How US security officials are watching for threats ahead of Election Day

The big show is finally here, and American officials say they are pulling out all the stops to keep it secure.
Chris Krebs, CISA, DHS
Chris Krebs speaks Oct. 24, 2019, at CyberTalks in Washington, D.C. (Scoop News Group)

FBI Director Christopher Wray once called the 2018 midterm elections a “dress rehearsal for the big show” of protecting the 2020 presidential election from foreign interference.

The big show is finally here, and American officials say they are pulling out all the stops to keep it secure.

U.S. intelligence, law enforcement and national security agencies have for weeks been in an “enhanced operational posture” to share any election-related threats with state and local officials, said Chris Krebs, director of the Department of Homeland Security’s Cybersecurity and Infrastructure Security Agency. The week before Election Day, which is Nov. 3, those security efforts will kick into overdrive.

Officials from the Department of Defense, FBI, the Election Assistance Commission, political campaigns and the private sector are scheduled to gather at CISA’s operations center outside of Washington, D.C. The U.S. Postal Service, which is playing an expanded role in this year’s election with the increase in mail-in ballots, will also have a representative on hand.


“It gives us an opportunity to share that information in near-real-time to understand what’s happening…detecting issues at the soonest, smallest opportunity, and then making sure that it doesn’t spiral into a bigger issue,” Krebs said in an interview during CyberTalks, the annual summit produced by CyberScoop.

The day before Election Day, federal officials will open up a “situational awareness room” that will allow thousands of election officials across the country to communicate with federal officials about any cyber, man-made or natural-disaster threats that they’re seeing.

Officials are more vigilant for cyber-threats after the sweeping Russian effort to interfere in the 2016 U.S. election. This year, there have been digital shots across the bow, but the malicious cyber activity has not reached levels from four years ago, according to U.S. officials and private-sector analysts.

CISA and the FBI on Oct. 9 warned that foreign government-linked hackers had been breaking into federal, state and local networks. The malicious cyber activity had in some cases “resulted in unauthorized access to elections support systems,” the advisory said. However, there was “no evidence to date that integrity of elections data has been compromised,” officials said, adding that the hacking campaign did not appear to single out state and local networks “because of their proximity to elections information.” Suspected Russian hackers were behind the activity, according to a private-sector advisory obtained by CyberScoop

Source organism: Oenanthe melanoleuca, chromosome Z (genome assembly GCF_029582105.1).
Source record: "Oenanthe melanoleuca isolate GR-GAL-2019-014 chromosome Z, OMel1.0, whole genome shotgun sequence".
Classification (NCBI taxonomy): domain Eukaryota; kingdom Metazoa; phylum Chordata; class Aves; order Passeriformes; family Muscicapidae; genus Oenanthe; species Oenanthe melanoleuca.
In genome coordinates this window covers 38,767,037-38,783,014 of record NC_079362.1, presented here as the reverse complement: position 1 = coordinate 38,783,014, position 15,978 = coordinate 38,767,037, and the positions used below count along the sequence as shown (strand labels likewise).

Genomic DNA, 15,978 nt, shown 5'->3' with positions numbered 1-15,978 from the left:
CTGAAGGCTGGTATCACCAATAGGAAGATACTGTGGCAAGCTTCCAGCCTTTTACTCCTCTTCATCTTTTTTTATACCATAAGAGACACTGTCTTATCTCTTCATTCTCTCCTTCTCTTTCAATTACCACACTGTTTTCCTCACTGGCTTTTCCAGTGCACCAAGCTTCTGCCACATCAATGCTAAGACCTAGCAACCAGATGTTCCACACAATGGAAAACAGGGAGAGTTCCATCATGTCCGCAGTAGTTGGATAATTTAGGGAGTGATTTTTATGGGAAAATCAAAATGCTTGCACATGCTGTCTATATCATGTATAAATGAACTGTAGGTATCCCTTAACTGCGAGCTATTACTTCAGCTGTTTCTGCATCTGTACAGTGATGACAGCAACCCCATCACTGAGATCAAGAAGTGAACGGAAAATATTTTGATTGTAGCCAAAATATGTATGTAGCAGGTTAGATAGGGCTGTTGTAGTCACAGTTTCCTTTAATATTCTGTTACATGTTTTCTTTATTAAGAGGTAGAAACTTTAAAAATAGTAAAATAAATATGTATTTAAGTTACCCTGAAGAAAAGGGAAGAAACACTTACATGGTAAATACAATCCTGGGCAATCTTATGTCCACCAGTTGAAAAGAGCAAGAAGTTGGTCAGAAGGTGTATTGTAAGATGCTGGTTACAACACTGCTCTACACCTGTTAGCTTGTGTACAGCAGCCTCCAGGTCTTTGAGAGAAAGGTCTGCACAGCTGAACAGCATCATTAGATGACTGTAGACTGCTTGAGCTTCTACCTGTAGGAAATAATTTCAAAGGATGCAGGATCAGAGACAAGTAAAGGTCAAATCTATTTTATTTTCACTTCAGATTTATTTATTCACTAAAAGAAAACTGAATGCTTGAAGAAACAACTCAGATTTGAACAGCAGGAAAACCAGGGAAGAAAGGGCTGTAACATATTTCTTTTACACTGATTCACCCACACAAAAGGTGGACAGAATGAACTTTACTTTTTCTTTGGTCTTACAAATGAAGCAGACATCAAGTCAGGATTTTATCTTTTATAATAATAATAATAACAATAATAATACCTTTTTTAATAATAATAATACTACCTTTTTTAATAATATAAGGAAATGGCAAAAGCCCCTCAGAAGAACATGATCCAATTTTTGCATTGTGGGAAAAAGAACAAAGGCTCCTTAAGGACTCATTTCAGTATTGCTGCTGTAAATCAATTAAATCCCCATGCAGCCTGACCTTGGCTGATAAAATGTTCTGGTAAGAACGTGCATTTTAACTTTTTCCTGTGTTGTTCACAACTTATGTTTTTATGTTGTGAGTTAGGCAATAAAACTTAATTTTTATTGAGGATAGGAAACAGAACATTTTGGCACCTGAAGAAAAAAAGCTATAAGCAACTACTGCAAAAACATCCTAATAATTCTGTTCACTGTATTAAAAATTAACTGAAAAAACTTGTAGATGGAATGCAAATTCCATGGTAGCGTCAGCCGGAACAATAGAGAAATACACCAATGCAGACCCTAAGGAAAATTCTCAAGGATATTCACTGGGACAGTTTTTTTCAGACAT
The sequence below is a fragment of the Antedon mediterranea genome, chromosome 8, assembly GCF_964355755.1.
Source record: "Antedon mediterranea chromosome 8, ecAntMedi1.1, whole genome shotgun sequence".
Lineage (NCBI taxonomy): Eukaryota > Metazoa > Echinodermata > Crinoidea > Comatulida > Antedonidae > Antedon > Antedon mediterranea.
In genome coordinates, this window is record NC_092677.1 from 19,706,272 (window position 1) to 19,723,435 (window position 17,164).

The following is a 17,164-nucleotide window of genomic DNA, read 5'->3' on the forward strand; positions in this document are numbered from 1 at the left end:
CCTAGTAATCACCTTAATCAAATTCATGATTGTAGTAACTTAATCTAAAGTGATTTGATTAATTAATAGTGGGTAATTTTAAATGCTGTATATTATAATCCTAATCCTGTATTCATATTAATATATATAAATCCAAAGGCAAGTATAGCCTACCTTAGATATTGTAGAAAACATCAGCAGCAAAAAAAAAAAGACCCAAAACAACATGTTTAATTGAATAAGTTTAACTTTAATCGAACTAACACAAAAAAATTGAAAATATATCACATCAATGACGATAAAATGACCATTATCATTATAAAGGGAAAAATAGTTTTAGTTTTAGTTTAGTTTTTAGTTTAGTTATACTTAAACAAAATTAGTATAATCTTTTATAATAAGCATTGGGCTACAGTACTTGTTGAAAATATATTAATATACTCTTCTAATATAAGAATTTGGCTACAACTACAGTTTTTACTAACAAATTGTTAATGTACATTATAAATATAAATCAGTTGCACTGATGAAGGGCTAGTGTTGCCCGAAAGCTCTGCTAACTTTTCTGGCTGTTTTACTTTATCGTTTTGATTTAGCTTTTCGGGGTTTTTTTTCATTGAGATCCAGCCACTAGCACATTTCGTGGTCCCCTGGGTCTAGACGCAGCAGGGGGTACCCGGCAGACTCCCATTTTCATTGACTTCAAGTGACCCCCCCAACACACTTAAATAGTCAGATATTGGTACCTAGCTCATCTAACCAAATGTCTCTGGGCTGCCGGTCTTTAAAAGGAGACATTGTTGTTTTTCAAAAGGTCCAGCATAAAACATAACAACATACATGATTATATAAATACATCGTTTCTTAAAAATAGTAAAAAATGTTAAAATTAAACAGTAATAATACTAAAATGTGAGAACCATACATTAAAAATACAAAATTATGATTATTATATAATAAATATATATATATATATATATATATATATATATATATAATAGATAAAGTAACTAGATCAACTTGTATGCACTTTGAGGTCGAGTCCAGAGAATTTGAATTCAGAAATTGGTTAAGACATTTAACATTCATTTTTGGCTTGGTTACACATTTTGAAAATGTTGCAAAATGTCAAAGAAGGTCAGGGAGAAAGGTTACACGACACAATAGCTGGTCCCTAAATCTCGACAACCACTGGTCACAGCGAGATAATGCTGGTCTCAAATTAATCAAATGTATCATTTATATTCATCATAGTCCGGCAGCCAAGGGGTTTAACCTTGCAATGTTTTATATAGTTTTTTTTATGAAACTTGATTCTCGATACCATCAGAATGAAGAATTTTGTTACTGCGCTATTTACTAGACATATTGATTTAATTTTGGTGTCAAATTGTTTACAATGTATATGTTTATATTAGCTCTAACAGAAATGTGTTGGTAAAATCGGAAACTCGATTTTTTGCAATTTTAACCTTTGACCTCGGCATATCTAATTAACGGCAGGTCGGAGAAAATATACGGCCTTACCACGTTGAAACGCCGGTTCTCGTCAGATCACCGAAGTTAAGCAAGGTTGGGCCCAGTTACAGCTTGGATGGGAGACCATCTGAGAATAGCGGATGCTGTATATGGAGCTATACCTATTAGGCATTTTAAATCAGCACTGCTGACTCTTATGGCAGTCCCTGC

Executives from Microsoft and Facebook, two of the world’s most powerful technology companies, say they are keeping watch for any eleventh-hour effort by foreign spies to interfere in the election. Facebook in late September said it removed a string of fake accounts connected to the Internet Research Agency, the notorious Russia-based troll farm that interfered in the 2016 election.


Krebs hailed the more proactive moves by social media platforms to curb influence operations.

“It’s not just the federal government; it’s the private sector, it’s security researchers, it’s academia, it’s international partners,” Krebs said. “We have more of a coordinated pushback and response in the furtherance of a secure 2020 election than ever before.”

It will likely take longer than usual to tally and certify election results this year because of the surge in mail-in voting. And the aftermath of the election will be ripe ground for disinformation campaigns, experts have warned. With that in mind, CISA’s operations center will likely be monitoring for threats to the election until all of the results have been certified, Krebs said.

Sean Lyngaas

Written by Sean Lyngaas

Sean Lyngaas is CyberScoop’s Senior Reporter covering the Department of Homeland Security and Congress. He was previously a freelance journalist in West Africa, where he covered everything from a presidential election in Ghana to military mutinies in Ivory Coast for The New York Times. Lyngaas’ reporting also has appeared in The Washington Post, The Economist and the BBC, among other outlets. His investigation of cybersecurity issues in the nuclear sector, backed by a grant from the Pulitzer Center on Crisis Reporting, won plaudits from industrial security experts. He was previously a reporter with Federal Computer Week and, before that, with Smart Grid Today. Sean earned a B.A. in public policy from Duke University and an M.A. in International Relations from The Fletcher School of Law and Diplomacy at Tufts University.

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